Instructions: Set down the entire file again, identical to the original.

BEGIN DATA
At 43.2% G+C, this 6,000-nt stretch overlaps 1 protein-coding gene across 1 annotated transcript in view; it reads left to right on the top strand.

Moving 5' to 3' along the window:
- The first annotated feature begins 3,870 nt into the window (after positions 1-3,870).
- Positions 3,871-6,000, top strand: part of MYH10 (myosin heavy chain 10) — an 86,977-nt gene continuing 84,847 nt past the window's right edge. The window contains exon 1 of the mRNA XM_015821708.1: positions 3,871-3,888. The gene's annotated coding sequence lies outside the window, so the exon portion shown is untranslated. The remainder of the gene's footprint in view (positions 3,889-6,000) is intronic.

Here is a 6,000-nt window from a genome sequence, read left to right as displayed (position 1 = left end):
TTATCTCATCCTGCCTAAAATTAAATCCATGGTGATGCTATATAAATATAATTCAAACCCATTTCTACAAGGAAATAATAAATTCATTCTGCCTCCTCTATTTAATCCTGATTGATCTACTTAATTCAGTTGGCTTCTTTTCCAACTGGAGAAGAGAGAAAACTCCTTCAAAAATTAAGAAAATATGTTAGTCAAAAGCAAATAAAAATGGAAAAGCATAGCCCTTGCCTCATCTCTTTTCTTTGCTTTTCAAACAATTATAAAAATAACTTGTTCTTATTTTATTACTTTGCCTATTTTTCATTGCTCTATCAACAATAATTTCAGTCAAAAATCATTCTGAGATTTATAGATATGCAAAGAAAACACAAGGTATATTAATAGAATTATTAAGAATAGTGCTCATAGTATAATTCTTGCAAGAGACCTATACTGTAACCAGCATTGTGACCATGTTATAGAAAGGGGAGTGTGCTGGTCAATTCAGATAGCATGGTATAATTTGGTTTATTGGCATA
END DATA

At 43.2% G+C, this 6,000-nt stretch overlaps 1 protein-coding gene across 1 annotated transcript in view; it reads left to right on the top strand.

Moving 5' to 3' along the window:
- The first annotated feature begins 3,870 nt into the window (after positions 1-3,870).
- Positions 3,871-6,000, top strand: part of MYH10 (myosin heavy chain 10) — an 86,977-nt gene continuing 84,847 nt past the window's right edge. The window contains exon 1 of the mRNA XM_015821708.1: positions 3,871-3,888. The gene's annotated coding sequence lies outside the window, so the exon portion shown is untranslated. The remainder of the gene's footprint in view (positions 3,889-6,000) is intronic.

Here is a 6,000-nt window from a genome sequence, read left to right as displayed (position 1 = left end):
TTATCTCATCCTGCCTAAAATTAAATCCATGGTGATGCTATATAAATATAATTCAAACCCATTTCTACAAGGAAATAATAAATTCATTCTGCCTCCTCTATTTAATCCTGATTGATCTACTTAATTCAGTTGGCTTCTTTTCCAACTGGAGAAGAGAGAAAACTCCTTCAAAAATTAAGAAAATATGTTAGTCAAAAGCAAATAAAAATGGAAAAGCATAGCCCTTGCCTCATCTCTTTTCTTTGCTTTTCAAACAATTATAAAAATAACTTGTTCTTATTTTATTACTTTGCCTATTTTTCATTGCTCTATCAACAATAATTTCAGTCAAAAATCATTCTGAGATTTATAGATATGCAAAGAAAACACAAGGTATATTAATAGAATTATTAAGAATAGTGCTCATAGTATAATTCTTGCAAGAGACCTATACTGTAACCAGCATTGTGACCATGTTATAGAAAGGGGAGTGTGCTGGTCAATTCAGATAGCATGGTATAATTTGGTTTATTGGCATA